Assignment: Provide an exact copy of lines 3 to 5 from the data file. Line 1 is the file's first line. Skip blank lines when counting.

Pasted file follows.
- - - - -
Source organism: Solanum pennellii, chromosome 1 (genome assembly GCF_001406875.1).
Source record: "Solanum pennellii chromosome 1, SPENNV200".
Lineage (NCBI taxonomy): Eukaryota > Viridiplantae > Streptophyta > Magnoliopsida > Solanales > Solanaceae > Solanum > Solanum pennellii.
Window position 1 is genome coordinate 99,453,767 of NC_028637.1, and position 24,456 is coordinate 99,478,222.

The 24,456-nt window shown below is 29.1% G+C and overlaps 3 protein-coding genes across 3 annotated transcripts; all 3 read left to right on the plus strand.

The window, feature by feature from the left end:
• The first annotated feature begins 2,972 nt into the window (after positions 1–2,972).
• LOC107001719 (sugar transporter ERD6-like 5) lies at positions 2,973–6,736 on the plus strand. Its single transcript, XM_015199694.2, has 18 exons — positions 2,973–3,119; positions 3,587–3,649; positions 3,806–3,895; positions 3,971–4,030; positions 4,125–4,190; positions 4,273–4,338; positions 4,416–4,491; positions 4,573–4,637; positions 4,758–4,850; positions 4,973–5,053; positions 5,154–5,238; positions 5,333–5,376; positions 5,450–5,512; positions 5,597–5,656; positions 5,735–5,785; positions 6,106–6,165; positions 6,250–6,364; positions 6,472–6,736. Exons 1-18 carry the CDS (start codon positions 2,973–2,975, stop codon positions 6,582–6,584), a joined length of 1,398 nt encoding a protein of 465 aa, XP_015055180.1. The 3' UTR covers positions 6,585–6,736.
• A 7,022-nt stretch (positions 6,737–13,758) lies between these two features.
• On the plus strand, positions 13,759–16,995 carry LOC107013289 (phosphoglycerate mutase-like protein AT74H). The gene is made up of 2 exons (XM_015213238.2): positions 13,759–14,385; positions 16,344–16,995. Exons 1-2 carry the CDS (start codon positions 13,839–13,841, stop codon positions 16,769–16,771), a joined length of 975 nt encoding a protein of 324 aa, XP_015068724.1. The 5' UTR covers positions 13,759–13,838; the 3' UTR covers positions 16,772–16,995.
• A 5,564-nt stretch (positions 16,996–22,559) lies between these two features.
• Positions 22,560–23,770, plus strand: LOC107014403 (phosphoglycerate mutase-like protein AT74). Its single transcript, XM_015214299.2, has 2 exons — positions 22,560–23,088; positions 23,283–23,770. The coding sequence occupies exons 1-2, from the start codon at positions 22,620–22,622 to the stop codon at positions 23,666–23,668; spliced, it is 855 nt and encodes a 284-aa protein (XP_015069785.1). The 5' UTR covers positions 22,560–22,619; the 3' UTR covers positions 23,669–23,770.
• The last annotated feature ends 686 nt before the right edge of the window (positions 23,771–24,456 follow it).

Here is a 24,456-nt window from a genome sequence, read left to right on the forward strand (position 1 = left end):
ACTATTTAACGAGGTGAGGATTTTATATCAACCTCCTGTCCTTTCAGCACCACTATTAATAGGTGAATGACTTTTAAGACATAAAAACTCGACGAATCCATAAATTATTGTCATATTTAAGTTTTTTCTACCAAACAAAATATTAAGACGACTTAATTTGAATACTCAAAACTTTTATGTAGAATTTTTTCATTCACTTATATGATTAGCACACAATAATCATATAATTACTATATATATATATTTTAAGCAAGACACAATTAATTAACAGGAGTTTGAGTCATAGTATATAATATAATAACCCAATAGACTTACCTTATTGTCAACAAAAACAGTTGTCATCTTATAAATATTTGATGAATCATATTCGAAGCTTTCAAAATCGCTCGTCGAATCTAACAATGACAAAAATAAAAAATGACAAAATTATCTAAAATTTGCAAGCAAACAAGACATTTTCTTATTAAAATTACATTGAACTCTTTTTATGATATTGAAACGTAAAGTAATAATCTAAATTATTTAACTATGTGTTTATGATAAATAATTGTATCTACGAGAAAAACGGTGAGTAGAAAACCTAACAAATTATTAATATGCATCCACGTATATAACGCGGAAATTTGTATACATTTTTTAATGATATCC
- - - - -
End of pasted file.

Lineage (NCBI taxonomy): Eukaryota > Viridiplantae > Streptophyta > Magnoliopsida > Solanales > Solanaceae > Solanum > Solanum pennellii.
Window position 1 is genome coordinate 99,453,767 of NC_028637.1, and position 24,456 is coordinate 99,478,222.

The 24,456-nt window shown below is 29.1% G+C and overlaps 3 protein-coding genes across 3 annotated transcripts; all 3 read left to right on the plus strand.